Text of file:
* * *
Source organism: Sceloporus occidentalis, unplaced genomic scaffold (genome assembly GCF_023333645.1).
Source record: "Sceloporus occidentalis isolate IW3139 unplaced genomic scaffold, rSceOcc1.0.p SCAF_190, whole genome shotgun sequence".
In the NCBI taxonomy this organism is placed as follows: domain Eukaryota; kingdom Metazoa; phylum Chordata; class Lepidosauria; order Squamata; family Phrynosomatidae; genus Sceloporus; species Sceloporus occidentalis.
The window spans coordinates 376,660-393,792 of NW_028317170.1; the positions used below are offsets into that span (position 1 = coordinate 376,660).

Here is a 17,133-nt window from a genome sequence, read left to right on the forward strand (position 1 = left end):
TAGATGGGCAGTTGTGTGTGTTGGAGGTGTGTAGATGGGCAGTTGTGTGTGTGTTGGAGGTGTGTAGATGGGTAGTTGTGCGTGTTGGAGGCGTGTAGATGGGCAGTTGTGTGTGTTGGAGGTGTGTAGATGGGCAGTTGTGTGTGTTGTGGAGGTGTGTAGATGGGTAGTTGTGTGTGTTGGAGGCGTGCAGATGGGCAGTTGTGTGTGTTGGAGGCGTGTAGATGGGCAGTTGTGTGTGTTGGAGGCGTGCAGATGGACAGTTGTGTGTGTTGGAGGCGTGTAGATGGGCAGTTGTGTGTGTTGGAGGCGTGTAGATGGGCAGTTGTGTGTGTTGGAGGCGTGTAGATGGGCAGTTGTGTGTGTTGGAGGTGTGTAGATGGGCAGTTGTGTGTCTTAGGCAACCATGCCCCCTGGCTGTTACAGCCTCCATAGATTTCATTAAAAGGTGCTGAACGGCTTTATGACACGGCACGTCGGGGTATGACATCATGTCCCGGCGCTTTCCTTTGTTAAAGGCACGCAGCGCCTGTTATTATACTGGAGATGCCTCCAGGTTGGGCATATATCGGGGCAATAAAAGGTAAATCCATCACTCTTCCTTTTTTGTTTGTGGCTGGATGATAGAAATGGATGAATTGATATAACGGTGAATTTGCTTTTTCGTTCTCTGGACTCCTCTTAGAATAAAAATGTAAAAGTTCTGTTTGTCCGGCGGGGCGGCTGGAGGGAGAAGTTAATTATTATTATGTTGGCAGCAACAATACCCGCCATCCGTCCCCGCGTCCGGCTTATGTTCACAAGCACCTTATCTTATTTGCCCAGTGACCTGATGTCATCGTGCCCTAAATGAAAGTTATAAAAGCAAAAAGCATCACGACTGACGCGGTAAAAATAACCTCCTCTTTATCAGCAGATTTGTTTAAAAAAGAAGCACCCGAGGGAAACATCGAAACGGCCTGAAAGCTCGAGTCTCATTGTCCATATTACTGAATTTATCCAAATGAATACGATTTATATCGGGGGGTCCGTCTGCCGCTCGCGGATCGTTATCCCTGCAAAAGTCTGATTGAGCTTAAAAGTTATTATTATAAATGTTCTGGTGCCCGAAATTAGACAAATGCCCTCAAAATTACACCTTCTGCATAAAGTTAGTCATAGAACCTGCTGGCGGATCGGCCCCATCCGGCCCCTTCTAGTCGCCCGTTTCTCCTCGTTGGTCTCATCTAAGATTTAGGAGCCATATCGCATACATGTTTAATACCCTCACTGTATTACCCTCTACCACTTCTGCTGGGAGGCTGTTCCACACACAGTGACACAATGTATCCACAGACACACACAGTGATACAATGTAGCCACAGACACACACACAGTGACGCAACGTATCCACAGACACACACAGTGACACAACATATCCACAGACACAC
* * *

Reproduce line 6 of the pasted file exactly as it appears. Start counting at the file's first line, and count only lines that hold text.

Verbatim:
TAGATGGGCAGTTGTGTGTGTTGGAGGTGTGTAGATGGGCAGTTGTGTGTGTGTTGGAGGTGTGTAGATGGGTAGTTGTGCGTGTTGGAGGCGTGTAGATGGGCAGTTGTGTGTGTTGGAGGTGTGTAGATGGGCAGTTGTGTGTGTTGTGGAGGTGTGTAGATGGGTAGTTGTGTGTGTTGGAGGCGTGCAGATGGGCAGTTGTGTGTGTTGGAGGCGTGTAGATGGGCAGTTGTGTGTGTTGGAGGCGTGCAGATGGACAGTTGTGTGTGTTGGAGGCGTGTAGATGGGCAGTTGTGTGTGTTGGAGGCGTGTAGATGGGCAGTTGTGTGTGTTGGAGGCGTGTAGATGGGCAGTTGTGTGTGTTGGAGGTGTGTAGATGGGCAGTTGTGTGTCTTAGGCAACCATGCCCCCTGGCTGTTACAGCCTCCATAGATTTCATTAAAAGGTGCTGAACGGCTTTATGACACGGCACGTCGGGGTATGACATCATGTCCCGGCGCTTTCCTTTGTTAAAGGCACGCAGCGCCTGTTATTATACTGGAGATGCCTCCAGGTTGGGCATATATCGGGGCAATAAAAGGTAAATCCATCACTCTTCCTTTTTTGTTTGTGGCTGGATGATAGAAATGGATGAATTGATATAACGGTGAATTTGCTTTTTCGTTCTCTGGACTCCTCTTAGAATAAAAATGTAAAAGTTCTGTTTGTCCGGCGGGGCGGCTGGAGGGAGAAGTTAATTATTATTATGTTGGCAGCAACAATACCCGCCATCCGTCCCCGCGTCCGGCTTATGTTCACAAGCACCTTATCTTATTTGCCCAGTGACCTGATGTCATCGTGCCCTAAATGAAAGTTATAAAAGCAAAAAGCATCACGACTGACGCGGTAAAAATAACCTCCTCTTTATCAGCAGATTTGTTTAAAAAAGAAGCACCCGAGGGAAACATCGAAACGGCCTGAAAGCTCGAGTCTCATTGTCCATATTACTGAATTTATCCAAATGAATACGATTTATATCGGGGGGTCCGTCTGCCGCTCGCGGATCGTTATCCCTGCAAAAGTCTGATTGAGCTTAAAAGTTATTATTATAAATGTTCTGGTGCCCGAAATTAGACAAATGCCCTCAAAATTACACCTTCTGCATAAAGTTAGTCATAGAACCTGCTGGCGGATCGGCCCCATCCGGCCCCTTCTAGTCGCCCGTTTCTCCTCGTTGGTCTCATCTAAGATTTAGGAGCCATATCGCATACATGTTTAATACCCTCACTGTATTACCCTCTACCACTTCTGCTGGGAGGCTGTTCCACACACAGTGACACAATGTATCCACAGACACACACAGTGATACAATGTAGCCACAGACACACACACAGTGACGCAACGTATCCACAGACACACACAGTGACACAACATATCCACAGACACAC